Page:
Foxes were hunted so relentlessly that Britain began importing them – and a ban was put on killing foxes outside of a hunt. Fox hunting, the popular pastime of the elite, also influenced fashion.
As wearing fox furs became fashionable in the nineteenth century, the fur market grew rapidly and an entire industry developed around it. Red and Arctic foxes were raised on Alaskan islands that served as a natural prison and fur-production ground. And, eventually, after years of failure, foxes were raised in captivity in Canada.
All this led to fur becoming a highly profitable import in the twentieth century. By 1925, Arctic fox fur sold for $150 in Alaska; upon arrival in London, however, the price skyrocketed to $2,800.
Fox Key Idea #4: The influence of the fox has survived and flourishes in our language and in modern stories.
Have you ever wondered why the Japanese begin a telephone conversation by saying “moshi moshi”? This started from the belief that this nonsense phrase couldn’t be pronounced by fox-spirits, so when you say it to someone over the phone, you’re proving you’re a human and not a mischievous fox spirit!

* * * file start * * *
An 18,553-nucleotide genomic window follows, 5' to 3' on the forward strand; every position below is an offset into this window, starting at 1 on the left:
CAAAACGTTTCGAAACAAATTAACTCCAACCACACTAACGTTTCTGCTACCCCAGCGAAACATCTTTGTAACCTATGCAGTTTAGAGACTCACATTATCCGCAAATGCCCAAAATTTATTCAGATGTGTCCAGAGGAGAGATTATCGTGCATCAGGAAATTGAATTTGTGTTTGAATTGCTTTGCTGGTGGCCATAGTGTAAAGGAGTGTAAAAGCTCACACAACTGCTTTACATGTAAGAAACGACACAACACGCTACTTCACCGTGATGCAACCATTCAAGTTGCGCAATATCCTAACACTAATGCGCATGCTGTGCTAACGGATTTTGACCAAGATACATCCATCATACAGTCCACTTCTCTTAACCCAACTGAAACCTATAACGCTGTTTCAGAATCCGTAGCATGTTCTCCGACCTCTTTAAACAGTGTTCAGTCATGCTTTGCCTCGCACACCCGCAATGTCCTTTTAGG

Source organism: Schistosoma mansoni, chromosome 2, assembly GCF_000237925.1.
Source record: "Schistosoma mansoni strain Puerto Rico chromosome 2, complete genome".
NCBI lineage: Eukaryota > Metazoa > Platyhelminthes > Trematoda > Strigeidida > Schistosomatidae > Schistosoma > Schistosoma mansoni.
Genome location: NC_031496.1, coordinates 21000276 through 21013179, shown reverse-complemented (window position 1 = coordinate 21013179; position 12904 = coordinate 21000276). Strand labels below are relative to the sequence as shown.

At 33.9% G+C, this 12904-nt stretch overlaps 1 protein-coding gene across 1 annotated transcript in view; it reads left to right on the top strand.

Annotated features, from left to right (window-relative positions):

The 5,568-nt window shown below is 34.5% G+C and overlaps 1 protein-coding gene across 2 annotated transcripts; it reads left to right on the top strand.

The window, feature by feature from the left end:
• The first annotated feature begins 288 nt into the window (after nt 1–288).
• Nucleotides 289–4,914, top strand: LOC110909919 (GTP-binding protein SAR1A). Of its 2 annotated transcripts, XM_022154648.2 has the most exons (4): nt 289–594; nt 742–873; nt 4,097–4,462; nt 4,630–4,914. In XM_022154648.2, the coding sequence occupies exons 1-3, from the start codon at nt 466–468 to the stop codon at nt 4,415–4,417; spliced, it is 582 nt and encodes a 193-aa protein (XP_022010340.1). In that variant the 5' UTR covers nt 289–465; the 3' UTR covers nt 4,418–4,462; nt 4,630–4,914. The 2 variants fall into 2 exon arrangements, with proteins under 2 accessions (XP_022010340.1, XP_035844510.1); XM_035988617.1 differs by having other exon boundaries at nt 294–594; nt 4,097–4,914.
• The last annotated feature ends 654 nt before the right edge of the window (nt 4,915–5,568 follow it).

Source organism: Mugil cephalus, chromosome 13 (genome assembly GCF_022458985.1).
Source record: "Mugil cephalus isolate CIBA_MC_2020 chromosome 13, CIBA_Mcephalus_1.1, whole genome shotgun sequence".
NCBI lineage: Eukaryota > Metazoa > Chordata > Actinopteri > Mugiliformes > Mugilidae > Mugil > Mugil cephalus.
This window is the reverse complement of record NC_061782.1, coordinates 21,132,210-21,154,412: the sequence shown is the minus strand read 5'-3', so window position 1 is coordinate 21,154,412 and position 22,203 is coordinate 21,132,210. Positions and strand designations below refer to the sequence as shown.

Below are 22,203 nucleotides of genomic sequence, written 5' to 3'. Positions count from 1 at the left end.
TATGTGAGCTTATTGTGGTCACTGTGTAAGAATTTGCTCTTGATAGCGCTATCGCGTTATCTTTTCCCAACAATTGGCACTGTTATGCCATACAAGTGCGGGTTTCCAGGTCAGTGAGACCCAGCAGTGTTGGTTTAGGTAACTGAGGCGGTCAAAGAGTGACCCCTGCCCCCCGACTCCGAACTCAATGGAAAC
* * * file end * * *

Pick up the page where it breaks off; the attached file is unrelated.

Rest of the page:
There are plenty of other lasting influences of the fox to be found in modern stories around the world.
There’s the popular character of Zorro, for example, whose name is Spanish for fox and signifies the cunning and fox-like qualities of the hero.
And in Korea, there’s the 2004 television series Gumiho, which centers around the romance between an ordinary teenage boy and a girl who’s a fox-spirit.
In fact, there’s no shortage of shows and movies that continue to perpetuate the various cultural associations of what it means to be a human with fox-like characteristics.